Protein. Tell someone you’re vegetarian, and they’ll ask how you get protein.
I’ve said this before, but it’s worth repeating. I don’t worry about protein. Or any nutrient, for that matter. I just eat a variety of whole foods, and I get what I need to feel great and support my training.
And whey and soy protein powder, by the way, aren’t whole foods. They’re isolates. The other nutrients have been removed to boost the protein concentration. They’re highly processed, acid-forming foods. (Ever wonder how they got to be pure white?) I stopped eating them a few months ago.
Enter hemp protein. Raw, vegan, minimally processed. Made by simply milling whole hemp seeds. And it’s green, because it still contains that wonderful alkaline-forming chlorophyll.
Warning! If you’re one of those I-need-30-grams-of-protein-every-morning-in-my-smoothie types, then hemp protein isn’t for you. Go back to the snow-white stuff. Most hemp protein contains less than 15 grams of protein per serving. Again, because it’s not an isolate! In addition to the protein, there’s still a good amount of healthy carbohydrate and fat in it. But that’s just the point. It’s a whole food, so you’re getting the fiber, omega-3’s and other goodies in their natural state, not as additives.
Living Harvest, the same people who make Tempt non-dairy products, sent me some coupons to try their hemp protein powders. I’ve been using hemp products for a few months now, since reading Thrive, so I was really excited to try some of their stuff.
I tried three products: unflavored organic hemp protein, vanilla spice flavor hemp protein, and hemp oil. I tested all of these products out in my morning smoothies, putting the unflavored hemp protein in my mango jalapeno smoothie and the vanilla-spice in my blueberry rooibos smoothie. And I put the hemp oil in both smoothies, in place of my normal Udo’s oil blend.
And wouldn’t you know it, both protein powders were delicious. Or, at least, they didn’t mess up the smoothies, because I could hardly taste them. And isn’t that the idea? The vanilla-spice flavor did come through a little bit in the blueberry smoothie, but it was a good, natural flavor. (It’s made from organic spices and vanilla bean.)
The hemp oil did impart a little bit of a taste to the smoothies, but I got used to it almost immediately. It’s just like with flaxseed oil or Udo’s blend; it’s a little weird at first but very easy to adjust to. And the health benefits of these oils make adding them to your smoothies a no-brainer. (Brendan Brazier chooses hemp oil over the other types of oil. If it’s good enough for B-squared, it’s good enough for me.)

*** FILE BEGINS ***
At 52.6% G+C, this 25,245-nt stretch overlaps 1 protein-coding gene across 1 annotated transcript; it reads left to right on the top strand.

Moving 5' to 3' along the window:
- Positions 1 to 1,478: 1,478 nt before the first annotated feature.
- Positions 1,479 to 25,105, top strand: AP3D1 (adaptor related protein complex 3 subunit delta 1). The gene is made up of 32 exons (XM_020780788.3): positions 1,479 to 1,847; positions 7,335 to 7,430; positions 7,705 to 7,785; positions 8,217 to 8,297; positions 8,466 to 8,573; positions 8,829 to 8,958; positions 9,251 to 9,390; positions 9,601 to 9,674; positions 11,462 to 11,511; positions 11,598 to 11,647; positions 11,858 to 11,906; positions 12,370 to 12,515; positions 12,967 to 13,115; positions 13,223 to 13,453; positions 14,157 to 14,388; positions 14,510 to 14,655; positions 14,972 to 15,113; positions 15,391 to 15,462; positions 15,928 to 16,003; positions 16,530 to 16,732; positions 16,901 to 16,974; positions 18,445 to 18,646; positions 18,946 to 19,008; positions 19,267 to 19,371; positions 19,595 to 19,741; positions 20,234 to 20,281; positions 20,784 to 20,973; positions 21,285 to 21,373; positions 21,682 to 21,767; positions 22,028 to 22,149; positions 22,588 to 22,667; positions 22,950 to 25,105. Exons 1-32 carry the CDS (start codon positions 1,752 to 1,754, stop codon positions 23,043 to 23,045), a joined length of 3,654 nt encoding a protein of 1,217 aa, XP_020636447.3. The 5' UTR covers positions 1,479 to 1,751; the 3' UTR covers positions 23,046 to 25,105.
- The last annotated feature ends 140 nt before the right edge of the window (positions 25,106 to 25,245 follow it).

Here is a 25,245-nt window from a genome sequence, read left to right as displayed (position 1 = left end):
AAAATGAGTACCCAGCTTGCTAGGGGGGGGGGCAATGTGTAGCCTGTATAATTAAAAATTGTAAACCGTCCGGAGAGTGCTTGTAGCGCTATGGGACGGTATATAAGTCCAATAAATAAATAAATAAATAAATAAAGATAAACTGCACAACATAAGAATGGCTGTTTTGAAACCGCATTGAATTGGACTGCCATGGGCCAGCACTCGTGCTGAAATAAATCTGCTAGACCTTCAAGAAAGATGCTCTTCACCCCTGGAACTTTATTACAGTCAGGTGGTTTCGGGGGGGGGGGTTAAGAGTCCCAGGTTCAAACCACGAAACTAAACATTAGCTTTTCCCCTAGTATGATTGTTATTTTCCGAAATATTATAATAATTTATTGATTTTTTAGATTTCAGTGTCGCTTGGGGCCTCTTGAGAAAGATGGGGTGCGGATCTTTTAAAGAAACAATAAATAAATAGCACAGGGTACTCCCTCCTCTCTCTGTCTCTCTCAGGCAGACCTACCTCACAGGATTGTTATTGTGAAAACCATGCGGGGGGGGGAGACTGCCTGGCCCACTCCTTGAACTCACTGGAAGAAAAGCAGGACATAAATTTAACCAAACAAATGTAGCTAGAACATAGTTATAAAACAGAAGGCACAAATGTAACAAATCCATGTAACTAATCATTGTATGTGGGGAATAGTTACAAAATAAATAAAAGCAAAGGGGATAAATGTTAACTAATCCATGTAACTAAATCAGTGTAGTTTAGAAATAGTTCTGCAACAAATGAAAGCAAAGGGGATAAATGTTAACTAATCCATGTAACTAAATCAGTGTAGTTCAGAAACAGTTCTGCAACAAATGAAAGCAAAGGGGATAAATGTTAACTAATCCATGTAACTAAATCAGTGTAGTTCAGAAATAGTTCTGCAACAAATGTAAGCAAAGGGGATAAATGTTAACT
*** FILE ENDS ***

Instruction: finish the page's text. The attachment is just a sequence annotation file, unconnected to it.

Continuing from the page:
I will say this: on both protein canisters, it says “mix with your favorite non-dairy beverage to make a delicious smoothie.” I tried this with both kinds, and they were most definitely not delicious. They tasted very green and weird. In fact, I couldn’t finish either one of them. I’ll think I’ll stick to my other smoothies.
The one drawback of hemp protein, at least from the perspective of a full-time grad student, is the cost. The price is just over a dollar per serving. If you want bang for your protein buck, it’s not the way to go. But when you look at it in terms of total nutrition and get away from that protein fetish (come on, admit it, you know you still have one), it starts to seem a little more reasonable. Plus, Erin and I have been using only about half a serving in our smoothies, since that’s what’s called for in the Thrive recipes.
Overall, great products and I highly recommend them. Just not mixed with non-dairy beverage and nothing else. 🙂 Thanks Living Harvest!
Vegan Supplements: Which Ones Do You Need?
Written by Matt Frazier
I’m here with a message that, without a doubt, isn’t going to make me the most popular guy at the vegan potluck.
But it’s one I believe is absolutely critical to the long term health of our movement, and that’s why I’m committed to sharing it. Here goes…
Vegans need more than just B12.
Sure, Vitamin B12 might be the only supplement required by vegans in order to survive. But if you’re anything like me, you’re interested in much more than survival — you want to thrive.
So what else do vegans need?